If you think your cat has a cold, more than likely your cat has an infection from one of the two viral agents responsible for the Feline Respiratory Disease complex. Especially if she hasn't been vaccinated against feline viral rhinotracheitis (FVR) and feline calici virus (FVC) infection.
In fact the vast majority (80-90%) of upper respiratory infections in cats are caused by these two bugs, either alone or in combination. The word rhinotracheitis refers literally to inflammation of the nose; rhino, and throat area; trachea. Any time you see the suffix itis attached to a body part it means inflammation of that body part.
This upper respiratory disease complex can be mild and clear up in 5 to 6 days or it can be severe and recurring, lasting up to 6 weeks in some unfortunate cats. While mortality is typically low in normal adult cats, if can be higher in young kittens and senior citizens.
The clinical signs are obvious. FVR is characterized by fever that can go as high as 105 F initially then fluctuating between normal and 103 F. Sneezing is very common as is conjunctivitis (inflammation of the conjunctiva, the soft tissue around the eye)and inflammation and discharge from the nose. The discharge or drainage from both the eyes and nose starts out clear and in latter stages becomes cloudy. The medical language for that transition is serous (clear) to mucopurulent (pus mixed with mucous).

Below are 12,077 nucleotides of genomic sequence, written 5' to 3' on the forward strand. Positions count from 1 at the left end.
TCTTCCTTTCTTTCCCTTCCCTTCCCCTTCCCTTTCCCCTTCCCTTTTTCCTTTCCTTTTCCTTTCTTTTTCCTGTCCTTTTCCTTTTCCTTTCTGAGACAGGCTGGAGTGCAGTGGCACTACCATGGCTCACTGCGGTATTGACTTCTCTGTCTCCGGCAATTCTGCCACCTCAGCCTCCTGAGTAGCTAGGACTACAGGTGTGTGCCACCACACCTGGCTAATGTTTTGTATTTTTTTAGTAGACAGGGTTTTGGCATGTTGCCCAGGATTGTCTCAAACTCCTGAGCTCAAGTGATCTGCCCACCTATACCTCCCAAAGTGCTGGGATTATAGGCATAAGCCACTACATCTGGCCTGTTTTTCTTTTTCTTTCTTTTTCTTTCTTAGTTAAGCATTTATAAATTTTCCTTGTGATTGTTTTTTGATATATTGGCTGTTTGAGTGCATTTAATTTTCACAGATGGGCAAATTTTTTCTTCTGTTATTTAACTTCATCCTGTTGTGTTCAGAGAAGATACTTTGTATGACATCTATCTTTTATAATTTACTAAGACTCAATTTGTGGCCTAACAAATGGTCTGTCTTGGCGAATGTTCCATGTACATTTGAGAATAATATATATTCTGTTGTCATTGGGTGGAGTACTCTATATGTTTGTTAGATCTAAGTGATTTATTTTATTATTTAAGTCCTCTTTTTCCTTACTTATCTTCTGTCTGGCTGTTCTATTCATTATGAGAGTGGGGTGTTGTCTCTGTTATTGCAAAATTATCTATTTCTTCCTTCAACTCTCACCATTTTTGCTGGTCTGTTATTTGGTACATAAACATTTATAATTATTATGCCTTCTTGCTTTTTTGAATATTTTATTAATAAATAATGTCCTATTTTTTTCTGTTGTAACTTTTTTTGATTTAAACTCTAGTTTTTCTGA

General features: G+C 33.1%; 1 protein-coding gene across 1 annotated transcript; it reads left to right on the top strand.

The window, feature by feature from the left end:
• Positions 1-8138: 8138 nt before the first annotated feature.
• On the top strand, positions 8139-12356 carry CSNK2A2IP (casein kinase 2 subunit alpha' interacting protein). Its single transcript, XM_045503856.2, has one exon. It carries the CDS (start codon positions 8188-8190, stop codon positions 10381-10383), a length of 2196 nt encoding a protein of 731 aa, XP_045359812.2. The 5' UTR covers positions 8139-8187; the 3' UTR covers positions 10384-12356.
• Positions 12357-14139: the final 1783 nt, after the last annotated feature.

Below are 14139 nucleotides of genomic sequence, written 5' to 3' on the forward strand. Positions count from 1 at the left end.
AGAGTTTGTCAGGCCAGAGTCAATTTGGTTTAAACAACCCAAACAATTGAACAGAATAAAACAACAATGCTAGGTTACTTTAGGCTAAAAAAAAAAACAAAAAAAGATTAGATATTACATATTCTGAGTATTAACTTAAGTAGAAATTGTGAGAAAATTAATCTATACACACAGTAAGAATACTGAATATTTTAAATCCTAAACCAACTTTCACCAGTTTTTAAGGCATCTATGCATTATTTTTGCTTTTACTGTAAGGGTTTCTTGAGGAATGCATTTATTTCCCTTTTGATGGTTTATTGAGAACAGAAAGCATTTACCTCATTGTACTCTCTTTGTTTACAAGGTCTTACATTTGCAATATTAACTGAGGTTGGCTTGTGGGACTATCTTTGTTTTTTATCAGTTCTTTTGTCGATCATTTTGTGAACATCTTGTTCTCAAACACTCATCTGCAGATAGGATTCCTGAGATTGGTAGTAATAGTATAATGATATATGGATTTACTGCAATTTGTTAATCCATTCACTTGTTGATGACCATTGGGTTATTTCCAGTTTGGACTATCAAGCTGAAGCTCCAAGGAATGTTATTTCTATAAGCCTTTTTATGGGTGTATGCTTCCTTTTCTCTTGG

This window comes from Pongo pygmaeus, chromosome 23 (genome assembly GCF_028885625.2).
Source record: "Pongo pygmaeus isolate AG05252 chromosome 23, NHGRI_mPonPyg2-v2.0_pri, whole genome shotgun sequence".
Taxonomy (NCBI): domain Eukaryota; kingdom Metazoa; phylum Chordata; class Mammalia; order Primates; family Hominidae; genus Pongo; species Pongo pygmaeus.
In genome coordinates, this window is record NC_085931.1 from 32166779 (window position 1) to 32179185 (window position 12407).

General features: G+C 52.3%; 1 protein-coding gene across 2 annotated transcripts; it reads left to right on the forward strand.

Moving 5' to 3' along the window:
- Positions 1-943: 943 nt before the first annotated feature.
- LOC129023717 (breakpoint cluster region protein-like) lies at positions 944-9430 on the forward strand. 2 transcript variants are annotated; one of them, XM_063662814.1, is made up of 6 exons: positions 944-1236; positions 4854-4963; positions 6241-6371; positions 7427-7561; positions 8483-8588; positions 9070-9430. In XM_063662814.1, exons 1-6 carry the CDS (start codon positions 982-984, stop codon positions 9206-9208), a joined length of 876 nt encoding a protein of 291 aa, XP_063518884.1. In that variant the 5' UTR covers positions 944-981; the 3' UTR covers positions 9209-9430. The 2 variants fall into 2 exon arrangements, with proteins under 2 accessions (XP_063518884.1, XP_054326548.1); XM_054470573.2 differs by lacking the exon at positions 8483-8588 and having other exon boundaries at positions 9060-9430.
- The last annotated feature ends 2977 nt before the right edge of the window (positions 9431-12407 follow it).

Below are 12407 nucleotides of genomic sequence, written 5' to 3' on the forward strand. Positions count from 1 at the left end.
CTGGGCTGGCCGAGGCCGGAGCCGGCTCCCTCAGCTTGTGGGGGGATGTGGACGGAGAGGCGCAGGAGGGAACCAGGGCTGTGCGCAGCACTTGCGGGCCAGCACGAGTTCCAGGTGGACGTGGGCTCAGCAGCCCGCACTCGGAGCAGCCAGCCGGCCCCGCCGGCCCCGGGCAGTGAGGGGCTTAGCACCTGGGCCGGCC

While most of us think the word pus is kind of gross, it's really more illustrative of how the body fights disease. The cloudy whitish cast to this substance is due in part to the presence of white blood cells and if you've read my posts before you know how important these cells are in fighting disease. White blood cells are one of the bodies first lines of defense. Think of them as the special forces that go into battle early and pave the way for the main army to come in latter and clean things up.
OK, I digress. I didn't want to write a PR piece for pus, but I like to be more educational when I do these posts. Who knows, you could win a trivia contest with this stuff or even better you can understand what's being said when your physician or veterinarian tries to impress with their Latin laced pathology dissertations.
Calici virus is better known for damage to the lining of the mouth, often causing painful ulcers of the tongue (ulcerative stomatitis) and gums. Calici virus can even cause pneumonia in some cases which complicates the whole process and makes this infection more serious. You can imagine that ulcers in the mouth make it hard to eat and that along with the undulating fever can cause many infected cats to lose lots of weight in the course of this disease.
Treatment is palliative in nature, designed to support the cat while they recover and prevent secondary infections by opportunistic bacteria. Think of what you would typically do for a bad cold and you get the picture. Broad spectrum antibiotics may be used in some cases.
Of course the whole mess can be prevented by the right series of kitten vaccinations and subsequent boosters for adults. That's really the point of this whole series of posts. Like mom said, "an ounce of prevention is worth a pound of cure". As always, discuss the when and how often with your veterinarian.